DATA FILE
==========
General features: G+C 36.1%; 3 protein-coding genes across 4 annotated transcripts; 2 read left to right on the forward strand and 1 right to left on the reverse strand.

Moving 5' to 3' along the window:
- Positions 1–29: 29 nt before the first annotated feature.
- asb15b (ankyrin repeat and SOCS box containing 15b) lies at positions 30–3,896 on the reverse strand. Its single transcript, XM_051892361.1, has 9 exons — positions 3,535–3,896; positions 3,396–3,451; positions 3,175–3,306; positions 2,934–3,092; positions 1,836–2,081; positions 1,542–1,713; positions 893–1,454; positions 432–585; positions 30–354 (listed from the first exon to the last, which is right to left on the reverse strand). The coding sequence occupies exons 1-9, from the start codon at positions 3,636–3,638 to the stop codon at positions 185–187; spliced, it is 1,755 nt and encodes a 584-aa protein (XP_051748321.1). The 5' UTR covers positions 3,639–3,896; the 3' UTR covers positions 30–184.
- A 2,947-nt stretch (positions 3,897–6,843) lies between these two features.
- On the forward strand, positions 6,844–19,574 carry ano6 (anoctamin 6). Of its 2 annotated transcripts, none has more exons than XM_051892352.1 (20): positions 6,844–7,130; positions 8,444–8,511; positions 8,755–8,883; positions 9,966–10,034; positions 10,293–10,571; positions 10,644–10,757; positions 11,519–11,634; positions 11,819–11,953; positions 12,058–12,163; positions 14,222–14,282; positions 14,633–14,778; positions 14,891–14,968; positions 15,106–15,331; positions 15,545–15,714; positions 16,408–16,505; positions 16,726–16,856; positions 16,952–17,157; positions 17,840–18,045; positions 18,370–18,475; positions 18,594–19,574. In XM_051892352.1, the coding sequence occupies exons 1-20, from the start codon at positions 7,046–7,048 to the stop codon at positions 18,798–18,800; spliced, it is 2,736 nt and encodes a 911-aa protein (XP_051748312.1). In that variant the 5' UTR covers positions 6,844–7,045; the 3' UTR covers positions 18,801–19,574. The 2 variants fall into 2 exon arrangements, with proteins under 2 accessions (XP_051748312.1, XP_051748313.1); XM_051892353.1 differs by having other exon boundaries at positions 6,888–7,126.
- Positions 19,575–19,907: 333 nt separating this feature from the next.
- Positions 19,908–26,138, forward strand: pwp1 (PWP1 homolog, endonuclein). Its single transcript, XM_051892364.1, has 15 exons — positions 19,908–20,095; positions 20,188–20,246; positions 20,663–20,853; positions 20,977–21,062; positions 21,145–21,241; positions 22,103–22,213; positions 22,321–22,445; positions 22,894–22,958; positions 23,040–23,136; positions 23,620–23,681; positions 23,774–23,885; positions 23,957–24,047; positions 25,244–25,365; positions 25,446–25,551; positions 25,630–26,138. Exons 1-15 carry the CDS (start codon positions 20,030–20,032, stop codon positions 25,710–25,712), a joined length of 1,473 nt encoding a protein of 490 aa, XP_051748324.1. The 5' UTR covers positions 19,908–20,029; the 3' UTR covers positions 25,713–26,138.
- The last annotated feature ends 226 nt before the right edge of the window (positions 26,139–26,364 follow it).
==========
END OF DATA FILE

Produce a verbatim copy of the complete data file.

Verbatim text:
General features: G+C 36.1%; 3 protein-coding genes across 4 annotated transcripts; 2 read left to right on the forward strand and 1 right to left on the reverse strand.

Moving 5' to 3' along the window:
- Positions 1–29: 29 nt before the first annotated feature.
- asb15b (ankyrin repeat and SOCS box containing 15b) lies at positions 30–3,896 on the reverse strand. Its single transcript, XM_051892361.1, has 9 exons — positions 3,535–3,896; positions 3,396–3,451; positions 3,175–3,306; positions 2,934–3,092; positions 1,836–2,081; positions 1,542–1,713; positions 893–1,454; positions 432–585; positions 30–354 (listed from the first exon to the last, which is right to left on the reverse strand). The coding sequence occupies exons 1-9, from the start codon at positions 3,636–3,638 to the stop codon at positions 185–187; spliced, it is 1,755 nt and encodes a 584-aa protein (XP_051748321.1). The 5' UTR covers positions 3,639–3,896; the 3' UTR covers positions 30–184.
- A 2,947-nt stretch (positions 3,897–6,843) lies between these two features.
- On the forward strand, positions 6,844–19,574 carry ano6 (anoctamin 6). Of its 2 annotated transcripts, none has more exons than XM_051892352.1 (20): positions 6,844–7,130; positions 8,444–8,511; positions 8,755–8,883; positions 9,966–10,034; positions 10,293–10,571; positions 10,644–10,757; positions 11,519–11,634; positions 11,819–11,953; positions 12,058–12,163; positions 14,222–14,282; positions 14,633–14,778; positions 14,891–14,968; positions 15,106–15,331; positions 15,545–15,714; positions 16,408–16,505; positions 16,726–16,856; positions 16,952–17,157; positions 17,840–18,045; positions 18,370–18,475; positions 18,594–19,574. In XM_051892352.1, the coding sequence occupies exons 1-20, from the start codon at positions 7,046–7,048 to the stop codon at positions 18,798–18,800; spliced, it is 2,736 nt and encodes a 911-aa protein (XP_051748312.1). In that variant the 5' UTR covers positions 6,844–7,045; the 3' UTR covers positions 18,801–19,574. The 2 variants fall into 2 exon arrangements, with proteins under 2 accessions (XP_051748312.1, XP_051748313.1); XM_051892353.1 differs by having other exon boundaries at positions 6,888–7,126.
- Positions 19,575–19,907: 333 nt separating this feature from the next.
- Positions 19,908–26,138, forward strand: pwp1 (PWP1 homolog, endonuclein). Its single transcript, XM_051892364.1, has 15 exons — positions 19,908–20,095; positions 20,188–20,246; positions 20,663–20,853; positions 20,977–21,062; positions 21,145–21,241; positions 22,103–22,213; positions 22,321–22,445; positions 22,894–22,958; positions 23,040–23,136; positions 23,620–23,681; positions 23,774–23,885; positions 23,957–24,047; positions 25,244–25,365; positions 25,446–25,551; positions 25,630–26,138. Exons 1-15 carry the CDS (start codon positions 20,030–20,032, stop codon positions 25,710–25,712), a joined length of 1,473 nt encoding a protein of 490 aa, XP_051748324.1. The 5' UTR covers positions 19,908–20,029; the 3' UTR covers positions 25,713–26,138.
- The last annotated feature ends 226 nt before the right edge of the window (positions 26,139–26,364 follow it).